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10-24-2011, 05:31 PM   #1
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Film photography inquiry

Just recently ordered an MX, itching to try film. How will the focal length be for the Tamron AF 28-75mm f/2.8 XR Di for 35mm film body? is it still 28-75mm? since we always multiply the magnification factor of the apsc when using film lens to digital body, would it be applicable vice versa (dividing it by the magnification factor). Also is it only the 3rd party brand that offer a new digital lens with aperture ring, would like the option of being able to swap film and digital bodies with my lens. Plan on buying ultra wide lens from either Sigma 10-20mm and Tamron 10-24, instead of Pentax 12-24 because of the aperture ring option.

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10-24-2011, 05:44 PM   #2
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Focal length is focal length, it never changes (even on digital). On film, that lens will give you a diganal FOV of about 75-30 degrees. And yes, you will need a lens with an aperture ring if you plan on using it with the MX.

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10-24-2011, 06:11 PM   #3
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The 28 is a wide angle similar to a 18 or 19mm on your dSLR and the 75 is a small telephoto sort of like using a 50 in digital. The comments that a 28 is a 28 on all formats is correct but how it seems is different and if you never used more than one format it is hard to understand that truism. My wife has the 10-20 Sigma and it is for all practical purposes unusable on my film camera as the image is not large enough to cover the entire film surface, you will end up with severe vignetting. 10 or 12 would be extremely wide on a film or full frame camera, I have the 17-28 fisheye which is more like a 15mm at the widest end and seldom use it just too wide for me.


I shoot a K-r, a 35mm film camera, a Hasselblad and three formats of large format cameras. Sometimes I look at lens equivalencies like if I think I need a wider lens for 5X7 what would give me the same as the 90mm on a 4X5 but generally I call my 210 mm lens a 210 even though it is a slightly longer than normal on one format, the normal on a second format and a wide on the third it is still the same lens. Same as the 35 DA 2.4 is a normal on my K-r and a mild wide on the MZ5n but is will always be a 35mm lens and I never think of it as a 35 X 1.5 = 52.5 mm. It is a 35. What you need to know with wider lenses is do they cover film/full frame and of course it must be compatible with the MX.
10-24-2011, 06:52 PM   #4
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Thanks Adam, and redrockcoulee. I see, so only the field of view change, no actual magnification is being done, after all these years i was made to believe otherwise . Hmmm no wonder most of the widest 35mm film lens i see stop at 15mm, and only just recently we have the 8mm, and 10mm. So the only usable range of the wide angle lens will probably 15-20 for the sigma/tamron on my MX, now im having second thoughts on buying ultra wide lens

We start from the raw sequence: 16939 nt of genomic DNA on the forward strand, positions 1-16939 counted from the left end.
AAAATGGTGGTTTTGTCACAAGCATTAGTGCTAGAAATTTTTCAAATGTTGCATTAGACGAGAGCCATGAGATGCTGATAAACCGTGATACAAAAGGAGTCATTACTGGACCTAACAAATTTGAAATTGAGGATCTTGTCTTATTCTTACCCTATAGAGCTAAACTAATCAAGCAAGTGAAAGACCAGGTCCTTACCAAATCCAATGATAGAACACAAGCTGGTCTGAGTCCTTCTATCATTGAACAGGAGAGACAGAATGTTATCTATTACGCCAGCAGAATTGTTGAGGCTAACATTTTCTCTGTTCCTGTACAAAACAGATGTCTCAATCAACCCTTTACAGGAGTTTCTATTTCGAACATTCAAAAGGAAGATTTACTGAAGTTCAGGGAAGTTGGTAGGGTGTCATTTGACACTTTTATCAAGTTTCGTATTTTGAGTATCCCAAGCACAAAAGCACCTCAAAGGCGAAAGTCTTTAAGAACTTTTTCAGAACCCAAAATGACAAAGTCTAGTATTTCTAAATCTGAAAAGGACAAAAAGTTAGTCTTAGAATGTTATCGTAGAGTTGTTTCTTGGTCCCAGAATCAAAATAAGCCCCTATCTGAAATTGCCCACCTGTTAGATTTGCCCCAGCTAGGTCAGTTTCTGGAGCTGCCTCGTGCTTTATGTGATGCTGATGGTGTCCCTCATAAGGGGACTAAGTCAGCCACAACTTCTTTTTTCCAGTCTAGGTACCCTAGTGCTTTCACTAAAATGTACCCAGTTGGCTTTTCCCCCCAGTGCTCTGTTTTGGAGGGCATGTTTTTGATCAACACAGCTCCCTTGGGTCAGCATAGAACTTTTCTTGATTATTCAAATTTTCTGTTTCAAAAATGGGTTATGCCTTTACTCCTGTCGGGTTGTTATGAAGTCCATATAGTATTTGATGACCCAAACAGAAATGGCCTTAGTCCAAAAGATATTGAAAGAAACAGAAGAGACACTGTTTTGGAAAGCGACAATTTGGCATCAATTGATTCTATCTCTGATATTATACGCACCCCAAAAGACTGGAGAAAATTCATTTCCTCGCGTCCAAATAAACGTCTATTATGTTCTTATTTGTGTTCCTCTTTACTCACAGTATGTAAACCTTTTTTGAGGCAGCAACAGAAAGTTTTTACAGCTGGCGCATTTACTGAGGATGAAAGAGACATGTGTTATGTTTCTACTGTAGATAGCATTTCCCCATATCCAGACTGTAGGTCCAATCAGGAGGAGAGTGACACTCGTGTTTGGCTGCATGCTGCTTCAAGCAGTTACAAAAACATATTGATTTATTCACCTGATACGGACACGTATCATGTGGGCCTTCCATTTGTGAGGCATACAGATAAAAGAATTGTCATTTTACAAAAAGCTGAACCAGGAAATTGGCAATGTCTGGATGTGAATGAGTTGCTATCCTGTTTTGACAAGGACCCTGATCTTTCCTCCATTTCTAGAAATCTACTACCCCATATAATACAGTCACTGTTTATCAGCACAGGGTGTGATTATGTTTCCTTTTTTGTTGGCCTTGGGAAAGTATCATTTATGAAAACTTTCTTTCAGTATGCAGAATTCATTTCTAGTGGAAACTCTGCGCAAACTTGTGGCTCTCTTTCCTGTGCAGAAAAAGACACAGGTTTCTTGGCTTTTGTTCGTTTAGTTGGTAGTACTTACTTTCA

10-24-2011, 07:37 PM   #5
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QuoteOriginally posted by Dmaxx Quote
How will the focal length be for the Tamron AF 28-75mm f/2.8 XR Di for 35mm film body?
great range for a general purpose lens.
10-25-2011, 09:18 AM   #6
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Be aware that many of the lenses designed for the smaller digital sensors won't cover the full 24x36 frame of a film camera. With their smaller image circle (for the same focal length) you may have dark corners at least on the resulting film image. I don't know about the specific lenses you are considering, but this problem is often overlooked when going "back" to film.
10-26-2011, 09:17 PM   #7
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Here is an example of the difference between 28mm on APS-C digital, and 28mm on film. These shots were taken from the exact same spot. Will give you an idea of the difference..

Digital



Film

10-27-2011, 12:57 AM   #8
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Thanks TomB_tx, Stratman based on the picture itself not only the field of view change also some magnification did happen hmm..

10-27-2011, 05:53 AM   #9
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The "magnification" is an illusion. Both images are being shown at the same resolution, so the narrower field of view appears to be closer. Since film doesn't use the same resolution scale, it would depend on the scanned resolution of the print, compared to the full resolution of the digital image. Both images above have been resized down considerably (presumably, since film is usually scanned quite high, 300 dpi I think?), so there's no real comparison to be made.
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